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TxDOT Making Effort to Hire Women, Bring in Diversity

Tue April 02, 2024 - West Edition #7
Irwin Rapoport – CEG Correspondent


Valerie Alvarado
Photo courtesy of TxDOT
Valerie Alvarado
Valerie Alvarado   (Photo courtesy of TxDOT) TxDOT recruits at local events to help get people interested in careers at the DOT.   (Photo courtesy of TxDOT)

The Texas Department of Transportation (TxDOT) is one of the largest and most funded DOTs in the nation and with annual budgets that are increasing on a regular basis as the state continues to invest in its highway network.

New construction and upgrading its existing infrastructure has led to more hiring and that includes a percentage of women.

TxDOT is looking to bring in solid talent from across the state and wants to bring in more women at all levels of the organization, including engineers, infrastructure designers, project managers, researchers, analysts, financial officers, surveyors and inspectors.

March 8th celebrated International Women's Day and Valerie Alvarado, the district construction engineer of TxDOT's Odessa District, sat down with Construction Equipment Guide for an exclusive Q&A.

Alvarado, now 28, has been with TxDOT for almost nine years. Born and raised in Odessa, a key center in oil and gas production, she was originally keen to pursue a career in the energy sector. However, various twists and turns placed her on the freeway leading to civil construction, with a focus on road and bridge and transportation construction.

It was in 2016 that Alvarado graduated from the University of Texas in the Permian Basin with a Bachelors degree in Mechanical Engineering. It was working for TxDOT as a summer intern and later doing part-time work for the DOT that sealed the deal. The planets, you can say, aligned. TxDOT was seeking talented professionals and simultaneously, looking to increase the number of women working at the expanding agency. Alvarado happened to be at the right place at the right time.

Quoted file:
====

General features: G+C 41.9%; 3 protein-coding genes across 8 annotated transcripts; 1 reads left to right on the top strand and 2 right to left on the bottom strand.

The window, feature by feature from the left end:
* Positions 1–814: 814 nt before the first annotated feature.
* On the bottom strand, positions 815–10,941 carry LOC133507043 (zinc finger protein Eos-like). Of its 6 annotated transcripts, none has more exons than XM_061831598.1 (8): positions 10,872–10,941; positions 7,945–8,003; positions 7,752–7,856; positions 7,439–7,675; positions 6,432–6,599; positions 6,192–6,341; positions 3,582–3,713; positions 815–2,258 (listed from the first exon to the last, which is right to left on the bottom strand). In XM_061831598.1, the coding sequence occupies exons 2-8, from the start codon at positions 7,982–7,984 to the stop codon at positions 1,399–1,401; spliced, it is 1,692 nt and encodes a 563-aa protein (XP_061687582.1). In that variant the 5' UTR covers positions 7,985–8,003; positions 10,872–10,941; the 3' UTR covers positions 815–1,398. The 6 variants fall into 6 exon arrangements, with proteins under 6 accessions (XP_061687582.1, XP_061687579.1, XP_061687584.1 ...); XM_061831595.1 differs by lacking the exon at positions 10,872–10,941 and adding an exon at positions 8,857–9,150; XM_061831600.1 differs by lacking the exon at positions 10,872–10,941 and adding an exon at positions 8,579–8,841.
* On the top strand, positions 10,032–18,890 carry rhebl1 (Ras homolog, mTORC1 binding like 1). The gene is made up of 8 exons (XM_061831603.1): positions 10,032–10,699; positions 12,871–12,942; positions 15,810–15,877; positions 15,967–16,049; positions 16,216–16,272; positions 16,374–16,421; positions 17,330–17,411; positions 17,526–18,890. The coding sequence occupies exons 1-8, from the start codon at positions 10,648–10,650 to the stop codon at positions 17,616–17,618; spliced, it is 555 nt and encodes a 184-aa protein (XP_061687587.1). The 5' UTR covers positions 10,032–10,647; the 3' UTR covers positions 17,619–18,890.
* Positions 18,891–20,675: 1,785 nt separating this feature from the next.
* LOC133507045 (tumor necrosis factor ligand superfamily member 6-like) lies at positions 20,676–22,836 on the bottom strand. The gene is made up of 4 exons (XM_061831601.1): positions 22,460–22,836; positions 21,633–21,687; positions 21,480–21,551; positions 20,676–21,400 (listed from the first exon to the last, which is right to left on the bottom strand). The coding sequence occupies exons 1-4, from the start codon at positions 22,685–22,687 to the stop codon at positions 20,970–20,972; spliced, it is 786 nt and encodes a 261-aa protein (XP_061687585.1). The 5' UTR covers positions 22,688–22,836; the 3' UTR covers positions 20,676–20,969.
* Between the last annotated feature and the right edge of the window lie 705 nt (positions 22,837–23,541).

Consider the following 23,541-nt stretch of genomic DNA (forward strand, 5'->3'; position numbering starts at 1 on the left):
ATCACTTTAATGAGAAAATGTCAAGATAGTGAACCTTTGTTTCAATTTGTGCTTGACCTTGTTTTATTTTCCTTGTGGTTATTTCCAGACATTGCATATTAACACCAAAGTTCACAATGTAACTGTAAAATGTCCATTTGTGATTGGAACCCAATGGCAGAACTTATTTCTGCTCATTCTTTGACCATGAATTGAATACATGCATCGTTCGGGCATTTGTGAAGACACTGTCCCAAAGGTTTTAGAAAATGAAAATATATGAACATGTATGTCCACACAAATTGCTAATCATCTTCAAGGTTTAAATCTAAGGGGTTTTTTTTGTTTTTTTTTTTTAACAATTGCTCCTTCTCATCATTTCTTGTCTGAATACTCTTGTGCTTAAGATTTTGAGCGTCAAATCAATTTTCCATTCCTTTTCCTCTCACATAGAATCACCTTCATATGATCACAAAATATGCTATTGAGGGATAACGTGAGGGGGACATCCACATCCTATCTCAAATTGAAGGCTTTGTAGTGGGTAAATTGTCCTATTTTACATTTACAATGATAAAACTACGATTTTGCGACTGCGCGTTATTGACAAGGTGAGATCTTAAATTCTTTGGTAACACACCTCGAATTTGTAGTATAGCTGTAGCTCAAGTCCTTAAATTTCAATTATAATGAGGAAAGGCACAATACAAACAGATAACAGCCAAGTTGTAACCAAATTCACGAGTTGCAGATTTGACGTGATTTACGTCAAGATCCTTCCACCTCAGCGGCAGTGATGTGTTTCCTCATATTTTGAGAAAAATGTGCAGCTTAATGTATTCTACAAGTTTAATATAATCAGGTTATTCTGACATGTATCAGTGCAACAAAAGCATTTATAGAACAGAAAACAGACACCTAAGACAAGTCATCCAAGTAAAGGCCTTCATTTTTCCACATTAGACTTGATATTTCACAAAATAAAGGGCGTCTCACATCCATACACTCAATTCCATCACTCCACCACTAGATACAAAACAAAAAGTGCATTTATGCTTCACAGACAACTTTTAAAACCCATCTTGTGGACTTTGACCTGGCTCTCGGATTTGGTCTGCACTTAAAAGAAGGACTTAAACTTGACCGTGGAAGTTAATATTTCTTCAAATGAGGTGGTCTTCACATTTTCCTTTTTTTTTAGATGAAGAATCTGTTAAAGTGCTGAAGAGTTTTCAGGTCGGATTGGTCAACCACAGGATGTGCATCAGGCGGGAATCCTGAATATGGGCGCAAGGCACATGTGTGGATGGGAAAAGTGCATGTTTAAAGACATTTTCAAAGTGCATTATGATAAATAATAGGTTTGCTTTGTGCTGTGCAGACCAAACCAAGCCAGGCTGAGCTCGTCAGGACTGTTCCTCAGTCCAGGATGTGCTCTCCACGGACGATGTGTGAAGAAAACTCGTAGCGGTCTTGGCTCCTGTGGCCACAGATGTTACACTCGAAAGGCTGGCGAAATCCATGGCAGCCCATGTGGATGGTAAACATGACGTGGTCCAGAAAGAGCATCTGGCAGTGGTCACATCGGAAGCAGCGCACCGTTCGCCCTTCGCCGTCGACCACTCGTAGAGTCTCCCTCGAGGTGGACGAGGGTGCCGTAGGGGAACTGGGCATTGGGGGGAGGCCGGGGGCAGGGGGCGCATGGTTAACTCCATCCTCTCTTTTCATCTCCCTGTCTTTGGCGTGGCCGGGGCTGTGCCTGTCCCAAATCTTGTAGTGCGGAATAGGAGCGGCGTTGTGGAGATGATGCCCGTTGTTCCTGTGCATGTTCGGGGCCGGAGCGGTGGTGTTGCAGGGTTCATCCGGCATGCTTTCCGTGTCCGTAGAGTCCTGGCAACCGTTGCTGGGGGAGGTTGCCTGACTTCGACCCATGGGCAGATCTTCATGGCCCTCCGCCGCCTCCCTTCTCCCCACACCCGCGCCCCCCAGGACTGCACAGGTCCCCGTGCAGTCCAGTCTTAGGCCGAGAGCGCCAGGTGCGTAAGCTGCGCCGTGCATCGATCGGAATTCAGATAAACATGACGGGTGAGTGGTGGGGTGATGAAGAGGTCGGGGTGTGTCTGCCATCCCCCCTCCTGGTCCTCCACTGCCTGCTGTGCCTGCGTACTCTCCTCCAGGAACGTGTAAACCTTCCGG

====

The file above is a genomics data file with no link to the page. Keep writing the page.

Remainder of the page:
Now, TxDOT has a talented construction engineer who knows her stuff and the added bonus is that the Odessa native is able to serve the community she has always called home.

CEG: What led you to pursue engineering and in particular, mechanical engineering?

Alvarado: At Odessa High School I had a great physics teacher, Mr. Brant, (Physics A and B). Hands down the best teacher I ever had. I enjoyed learning about concepts that apply to our everyday life. He explained to me that physics is more than theoretical principles, while engineering applied those principles to real world problems. I did consider studying petroleum engineering due to the oil and gas industry in the Permian Basin, but I wanted to have more industry options, so I chose mechanical.

CEG: Did anyone in your life or educational career have experience in construction or with general contractors?

Alvarado: Yes. I watched my father work in the oil and gas industry most of his life and he eventually built his own companies. My dad's company consists of safety, construction and environmental work that caters to the oil and gas industry. He would take me to safety meetings, site visits and walk me through solutions they would develop when an issue arose.

CEG: Why did you decide to work for TxDOT? What role did you start in and have you changed roles since then?

Alvarado: I initially started with TxDOT to gain engineering experience while I finished my schooling. After my internship, I was sold. I saw many career and development opportunities here, especially for a young engineer. When I graduated, I started as an engineering assistant, working on design projects and preparing for professional licensure. After I received my professional engineering license, I was promoted to district design engineer and served in that role for about four years. Then transitioned to my current role as construction engineer.

During my part-time internship, TxDOT asked me to join full time upon graduation. I enjoyed going out to the field to help with surveying and environmental activities. I also liked learning about the process for plan development/design. I was amazed at the amount of coordination required to get a project ready for bid.